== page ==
Yanfeng reimagines the interior for autonomous driving

Yanfeng's concept in meeting mode. Photo credit: STEPHANIE HERNANDEZ MCGAVIN

DETROIT -- A major Chinese supplier is reimagining vehicle interiors for the day when motorists may not have to keep their eyes on the road and their hands on the wheel.

Yanfeng Automotive Interiors used the Detroit auto show on Tuesday to introduce the Experience in Motion concept, or XiM17, to match the needs of consumers who may not have to focus on driving anymore.

The concept's consoles and seats can adjust to four modes: driving, family, meeting and lounge. Yanfeng supplied the parts while U.S. seat supplier Adient, which has a 30 percent stake in Yanfeng, provided the seats.

Yanfeng CEO Johannes Roters said the concept “responds to the significant transformation that has taken place in the automotive industry and our aspiration to drive this transformation by seamlessly integrating look, feel and function into the vehicle interior.”

In driving mode, all seats face forward. Yanfeng implemented new interior designs, such as an overhead console with the vehicle's start-stop button and gearshift, see-through A-pillars and a floor console that includes technology such as a finger-print lock for stowing items, and vehicle management controls for heat and air conditioning. The slim air vent for temperature control can be adjusted with the wave of a hand.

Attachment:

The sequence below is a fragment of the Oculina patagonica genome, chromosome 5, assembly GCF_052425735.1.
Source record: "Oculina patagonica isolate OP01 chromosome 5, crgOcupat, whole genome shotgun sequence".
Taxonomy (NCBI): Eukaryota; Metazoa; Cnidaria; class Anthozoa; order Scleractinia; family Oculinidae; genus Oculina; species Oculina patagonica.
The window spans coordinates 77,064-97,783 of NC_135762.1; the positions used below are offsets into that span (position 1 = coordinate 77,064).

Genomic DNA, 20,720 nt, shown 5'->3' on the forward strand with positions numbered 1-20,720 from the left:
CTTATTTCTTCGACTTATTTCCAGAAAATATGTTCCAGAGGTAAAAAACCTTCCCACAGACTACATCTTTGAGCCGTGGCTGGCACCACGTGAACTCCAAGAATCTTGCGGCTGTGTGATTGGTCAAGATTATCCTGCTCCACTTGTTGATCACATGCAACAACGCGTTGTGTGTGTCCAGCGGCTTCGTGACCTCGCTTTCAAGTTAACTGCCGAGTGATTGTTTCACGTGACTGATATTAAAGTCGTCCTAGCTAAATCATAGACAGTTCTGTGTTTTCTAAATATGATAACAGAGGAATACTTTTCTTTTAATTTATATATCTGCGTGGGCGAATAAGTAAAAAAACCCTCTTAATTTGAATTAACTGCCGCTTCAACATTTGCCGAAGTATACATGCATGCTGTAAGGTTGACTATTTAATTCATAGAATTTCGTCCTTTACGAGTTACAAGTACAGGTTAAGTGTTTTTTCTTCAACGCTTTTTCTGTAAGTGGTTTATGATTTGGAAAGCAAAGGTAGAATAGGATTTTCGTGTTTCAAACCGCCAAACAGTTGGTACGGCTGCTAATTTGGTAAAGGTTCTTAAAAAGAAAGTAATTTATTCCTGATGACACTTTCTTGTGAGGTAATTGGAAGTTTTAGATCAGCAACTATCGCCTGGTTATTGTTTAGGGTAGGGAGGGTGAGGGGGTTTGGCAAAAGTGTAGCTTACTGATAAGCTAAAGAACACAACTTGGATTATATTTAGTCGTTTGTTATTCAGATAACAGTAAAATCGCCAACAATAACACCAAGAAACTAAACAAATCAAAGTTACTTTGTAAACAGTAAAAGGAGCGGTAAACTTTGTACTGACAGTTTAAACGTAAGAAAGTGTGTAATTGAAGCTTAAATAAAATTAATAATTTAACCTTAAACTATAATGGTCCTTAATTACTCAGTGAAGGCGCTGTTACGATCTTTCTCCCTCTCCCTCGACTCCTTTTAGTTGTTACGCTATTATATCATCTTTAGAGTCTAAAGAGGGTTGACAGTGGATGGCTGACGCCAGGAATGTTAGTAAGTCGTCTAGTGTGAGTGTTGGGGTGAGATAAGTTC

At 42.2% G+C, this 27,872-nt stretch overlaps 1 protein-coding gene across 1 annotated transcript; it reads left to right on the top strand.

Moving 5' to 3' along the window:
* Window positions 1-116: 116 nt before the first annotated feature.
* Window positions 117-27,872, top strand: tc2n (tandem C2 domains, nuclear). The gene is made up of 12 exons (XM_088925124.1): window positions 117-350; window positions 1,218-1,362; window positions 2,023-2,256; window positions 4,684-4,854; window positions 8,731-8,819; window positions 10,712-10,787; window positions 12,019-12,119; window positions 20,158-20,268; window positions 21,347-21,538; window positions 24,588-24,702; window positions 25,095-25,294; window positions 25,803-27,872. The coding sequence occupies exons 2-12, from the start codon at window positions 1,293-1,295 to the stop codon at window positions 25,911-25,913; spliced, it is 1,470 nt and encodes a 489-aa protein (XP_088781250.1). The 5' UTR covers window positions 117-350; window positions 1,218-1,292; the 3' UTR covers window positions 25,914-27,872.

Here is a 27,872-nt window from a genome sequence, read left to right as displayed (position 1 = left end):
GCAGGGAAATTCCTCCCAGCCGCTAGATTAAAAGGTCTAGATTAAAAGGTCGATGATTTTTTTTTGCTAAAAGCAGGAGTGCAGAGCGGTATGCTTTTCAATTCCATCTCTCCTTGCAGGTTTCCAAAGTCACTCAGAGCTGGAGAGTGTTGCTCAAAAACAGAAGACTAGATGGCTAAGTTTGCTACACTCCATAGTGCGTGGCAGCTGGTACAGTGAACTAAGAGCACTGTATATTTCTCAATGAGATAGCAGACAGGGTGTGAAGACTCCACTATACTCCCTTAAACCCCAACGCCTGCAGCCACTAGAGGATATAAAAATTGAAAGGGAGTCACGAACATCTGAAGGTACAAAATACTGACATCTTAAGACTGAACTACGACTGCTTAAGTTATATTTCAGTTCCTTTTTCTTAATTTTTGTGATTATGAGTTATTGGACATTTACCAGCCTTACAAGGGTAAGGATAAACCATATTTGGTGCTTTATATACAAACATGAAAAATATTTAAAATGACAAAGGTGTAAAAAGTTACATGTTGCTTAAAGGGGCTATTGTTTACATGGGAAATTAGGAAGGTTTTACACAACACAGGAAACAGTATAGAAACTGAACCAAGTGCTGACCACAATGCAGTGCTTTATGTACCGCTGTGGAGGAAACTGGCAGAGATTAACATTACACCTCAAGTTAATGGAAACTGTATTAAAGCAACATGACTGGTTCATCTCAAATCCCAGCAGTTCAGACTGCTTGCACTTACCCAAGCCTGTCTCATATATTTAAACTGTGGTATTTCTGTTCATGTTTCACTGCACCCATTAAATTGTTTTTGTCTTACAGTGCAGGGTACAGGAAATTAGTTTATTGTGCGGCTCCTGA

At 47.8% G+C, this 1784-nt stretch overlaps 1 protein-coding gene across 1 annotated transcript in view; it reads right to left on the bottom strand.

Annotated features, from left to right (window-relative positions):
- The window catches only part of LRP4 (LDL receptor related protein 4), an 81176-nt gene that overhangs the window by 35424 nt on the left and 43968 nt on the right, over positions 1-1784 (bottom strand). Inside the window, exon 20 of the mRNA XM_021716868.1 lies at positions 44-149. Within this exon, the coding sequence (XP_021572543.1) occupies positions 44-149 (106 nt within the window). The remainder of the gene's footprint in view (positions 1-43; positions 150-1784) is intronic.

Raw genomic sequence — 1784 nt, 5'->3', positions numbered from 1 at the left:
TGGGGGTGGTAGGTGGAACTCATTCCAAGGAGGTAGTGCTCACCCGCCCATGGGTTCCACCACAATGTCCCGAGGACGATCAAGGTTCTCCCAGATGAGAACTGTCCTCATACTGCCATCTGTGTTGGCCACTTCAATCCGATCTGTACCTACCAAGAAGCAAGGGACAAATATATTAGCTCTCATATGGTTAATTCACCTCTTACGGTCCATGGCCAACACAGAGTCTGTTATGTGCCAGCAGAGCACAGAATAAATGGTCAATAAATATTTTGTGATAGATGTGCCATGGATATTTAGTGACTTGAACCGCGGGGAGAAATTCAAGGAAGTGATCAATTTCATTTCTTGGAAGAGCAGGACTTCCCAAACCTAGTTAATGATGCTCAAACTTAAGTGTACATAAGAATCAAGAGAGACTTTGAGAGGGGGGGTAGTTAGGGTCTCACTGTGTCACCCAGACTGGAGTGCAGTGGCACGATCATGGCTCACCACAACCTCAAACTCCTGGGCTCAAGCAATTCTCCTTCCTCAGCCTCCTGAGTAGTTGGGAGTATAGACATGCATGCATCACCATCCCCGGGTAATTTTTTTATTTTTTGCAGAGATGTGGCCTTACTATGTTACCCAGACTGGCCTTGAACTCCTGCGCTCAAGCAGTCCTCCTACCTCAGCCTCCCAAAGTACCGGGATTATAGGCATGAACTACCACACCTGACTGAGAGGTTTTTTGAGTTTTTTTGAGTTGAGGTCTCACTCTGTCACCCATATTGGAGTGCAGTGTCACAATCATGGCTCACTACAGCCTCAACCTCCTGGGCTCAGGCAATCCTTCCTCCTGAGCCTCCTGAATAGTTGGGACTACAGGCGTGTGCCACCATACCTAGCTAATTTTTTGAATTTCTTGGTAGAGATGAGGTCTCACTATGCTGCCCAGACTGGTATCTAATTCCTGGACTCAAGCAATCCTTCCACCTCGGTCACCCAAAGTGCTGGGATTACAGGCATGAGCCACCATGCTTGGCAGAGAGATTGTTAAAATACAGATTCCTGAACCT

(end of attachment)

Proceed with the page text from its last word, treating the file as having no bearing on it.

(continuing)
The XiM17 concept in lounge mode. Photo credit: STEPHANIE HERNANDEZ MCGAVIN

David Muyres, executive director for research and advanced development at Yanfeng, said a reassessment of the area stretching from the dashboard to the center console is important. As seats rotate and move to the rear of the vehicle, Muyres said, control moves with them in the console.

Family mode brings the two back seats together as one, pulls the rear console in front of them and rotates the front seatbacks 16 degrees. In meeting mode, the rear seat folds up and the driver’s seat moves to the back of the car. The passenger seat rotates 180 degrees to face the back.

Yanfeng Chief Technology Officer Han Hendriks said the supplier kept the driver’s seat facing forward in case the driver needs to take control of the vehicle. Hendriks said the supplier is working on safety concerns and motion sickness that can come with 180-degree-turned seats and autonomous driving.

In lounge mode, both seats face forward and move to the rear of the vehicle, giving passengers plenty of room to relax.

Muyres said the XiM17 concept can go into production when automakers are ready to offer autonomous vehicles. He said 2021 is the “watershed date” for which automakers are striving.

You can reach Stephanie Hernandez McGavin at smcgavin@crain.com

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